If the hypothesis that musculoskeletal deformity caused due to rapid growth is valid, then we must take into account how specific defects could be associated with rapid growth.

1) The defect may be due to increase in body weight.

2) The defect could occur because of undeveloped tissues (bones, ligaments, tendons, and muscles).  This is because as the strong tissue is produced, remodelling and bone alignment would require more duration than rapid growth.

3) The defect could be related to high amino acid supplement, enzyme, hormone, or oxygen requirement by specialised cells.

4) The defect may be due to metabolic by-products such as carbon dioxide and lactic acid that are increased by rapid growth.

5) Rapidly dividing cells could be more prone to toxic or metabolic injury.

Most of the skeletal deformities in birds result in birds that are not able to walk. Birds in these cases find difficult to get feed and water due to chronic pain and anxiety associated with aggression from other birds.

Skeletal deformities can be caused in a variety of ways. Nutritional deficiencies are one of the causes in skeletal disease in all birds. Birds that are growing fast have higher requirement of essential amino acid supplement and have more skeletal defects than in slower growing strains. Mechanically induced or trauma-associated problems are also much more frequent in fast-growing broilers. These problems may be caused due to immaturity and weight than rapid growth because tissue becomes stronger and more resilient with age. This age-related effect is particularly true of bone, tendon, and ligament. Toxins in feed or water can cause skeletal deformities. Toxin effects are not usually associated with rapid growth, although rapidly growing birds would consume more of the offending product. Genetic problems may also result in skeletal defects, but not related to growth.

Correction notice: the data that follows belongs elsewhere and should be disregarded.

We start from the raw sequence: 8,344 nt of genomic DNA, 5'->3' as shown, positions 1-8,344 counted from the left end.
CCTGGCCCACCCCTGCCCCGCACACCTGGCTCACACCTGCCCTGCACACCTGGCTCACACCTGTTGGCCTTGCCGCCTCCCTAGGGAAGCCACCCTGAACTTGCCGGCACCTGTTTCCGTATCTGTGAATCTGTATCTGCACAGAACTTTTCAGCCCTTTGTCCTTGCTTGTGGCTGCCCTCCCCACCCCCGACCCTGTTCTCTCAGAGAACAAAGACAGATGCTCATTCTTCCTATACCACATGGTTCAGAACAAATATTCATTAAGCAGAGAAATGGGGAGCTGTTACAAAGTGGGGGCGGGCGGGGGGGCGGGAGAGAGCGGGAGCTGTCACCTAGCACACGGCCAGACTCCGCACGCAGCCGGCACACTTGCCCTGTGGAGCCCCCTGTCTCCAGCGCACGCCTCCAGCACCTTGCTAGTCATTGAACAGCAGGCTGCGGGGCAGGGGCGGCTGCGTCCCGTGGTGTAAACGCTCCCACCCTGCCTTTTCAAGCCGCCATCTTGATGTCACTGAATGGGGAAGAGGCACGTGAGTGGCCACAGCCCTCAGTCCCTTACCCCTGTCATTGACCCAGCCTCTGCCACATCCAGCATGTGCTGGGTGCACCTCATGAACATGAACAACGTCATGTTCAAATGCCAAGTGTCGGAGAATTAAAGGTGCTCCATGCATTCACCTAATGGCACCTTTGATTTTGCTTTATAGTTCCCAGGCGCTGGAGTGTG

To conclude, prevention of musculoskeletal disease in chickens must be the goal, and attempts should be made to find management and nutritional techniques to reduce bone defects such as better lighting programs appear to improve broiler mobility and better methods of catching and transferring birds.

All We Need To Know About Methionine Requirements in Chickens

All We Need To Know About Methionine Requirements in Chickens

We all know amino acids are building blocks of life. The application of amino acids in feed industry has been since four decades. Amino acids for feed now play key role in improving the efficiency of protein utilisation in animal feeding. Among others, let’s discuss DL-Methionine since it’s the first limiting amino acid, followed by L-Lysine and L-Threonine.